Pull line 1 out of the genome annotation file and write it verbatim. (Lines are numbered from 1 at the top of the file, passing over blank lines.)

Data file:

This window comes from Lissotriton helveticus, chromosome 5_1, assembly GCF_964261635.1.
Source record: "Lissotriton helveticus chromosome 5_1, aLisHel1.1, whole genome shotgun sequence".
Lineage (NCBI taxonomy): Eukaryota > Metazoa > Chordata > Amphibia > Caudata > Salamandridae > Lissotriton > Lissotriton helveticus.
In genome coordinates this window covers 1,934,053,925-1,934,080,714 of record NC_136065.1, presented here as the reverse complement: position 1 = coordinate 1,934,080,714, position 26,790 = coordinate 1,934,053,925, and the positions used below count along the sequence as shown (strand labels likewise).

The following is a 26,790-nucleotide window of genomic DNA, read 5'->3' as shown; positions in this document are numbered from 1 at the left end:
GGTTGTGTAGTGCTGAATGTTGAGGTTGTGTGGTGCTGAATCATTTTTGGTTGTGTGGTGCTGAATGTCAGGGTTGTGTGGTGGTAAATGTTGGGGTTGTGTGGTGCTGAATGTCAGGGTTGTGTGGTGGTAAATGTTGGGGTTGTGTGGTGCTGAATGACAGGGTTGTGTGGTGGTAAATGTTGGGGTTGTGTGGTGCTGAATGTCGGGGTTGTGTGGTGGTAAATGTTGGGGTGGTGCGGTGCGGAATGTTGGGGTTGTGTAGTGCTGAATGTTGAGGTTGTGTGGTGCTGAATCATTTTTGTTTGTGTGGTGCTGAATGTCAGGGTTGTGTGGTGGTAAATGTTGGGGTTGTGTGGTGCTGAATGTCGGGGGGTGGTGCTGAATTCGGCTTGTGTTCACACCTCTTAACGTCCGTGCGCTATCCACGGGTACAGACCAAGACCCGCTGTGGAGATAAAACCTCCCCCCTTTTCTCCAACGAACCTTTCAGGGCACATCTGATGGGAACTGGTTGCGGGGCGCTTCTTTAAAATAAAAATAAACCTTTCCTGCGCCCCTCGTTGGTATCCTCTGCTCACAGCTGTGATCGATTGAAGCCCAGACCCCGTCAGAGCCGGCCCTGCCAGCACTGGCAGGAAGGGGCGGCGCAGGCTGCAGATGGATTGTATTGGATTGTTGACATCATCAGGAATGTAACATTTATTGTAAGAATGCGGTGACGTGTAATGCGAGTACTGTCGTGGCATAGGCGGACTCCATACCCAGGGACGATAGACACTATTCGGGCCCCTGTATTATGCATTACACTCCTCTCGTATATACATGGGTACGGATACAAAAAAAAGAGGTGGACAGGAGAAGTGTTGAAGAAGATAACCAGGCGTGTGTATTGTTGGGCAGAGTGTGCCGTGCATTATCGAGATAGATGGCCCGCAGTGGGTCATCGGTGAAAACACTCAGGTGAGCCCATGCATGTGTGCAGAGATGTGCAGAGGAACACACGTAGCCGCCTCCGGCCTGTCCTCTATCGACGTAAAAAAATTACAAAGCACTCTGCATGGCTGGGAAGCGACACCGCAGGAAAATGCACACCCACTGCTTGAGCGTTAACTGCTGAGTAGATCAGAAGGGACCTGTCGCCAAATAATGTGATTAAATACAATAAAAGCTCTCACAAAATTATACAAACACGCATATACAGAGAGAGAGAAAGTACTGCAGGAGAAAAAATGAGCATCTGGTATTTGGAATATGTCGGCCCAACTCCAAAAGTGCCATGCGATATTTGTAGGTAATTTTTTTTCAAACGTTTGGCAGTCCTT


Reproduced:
This window comes from Lissotriton helveticus, chromosome 5_1, assembly GCF_964261635.1.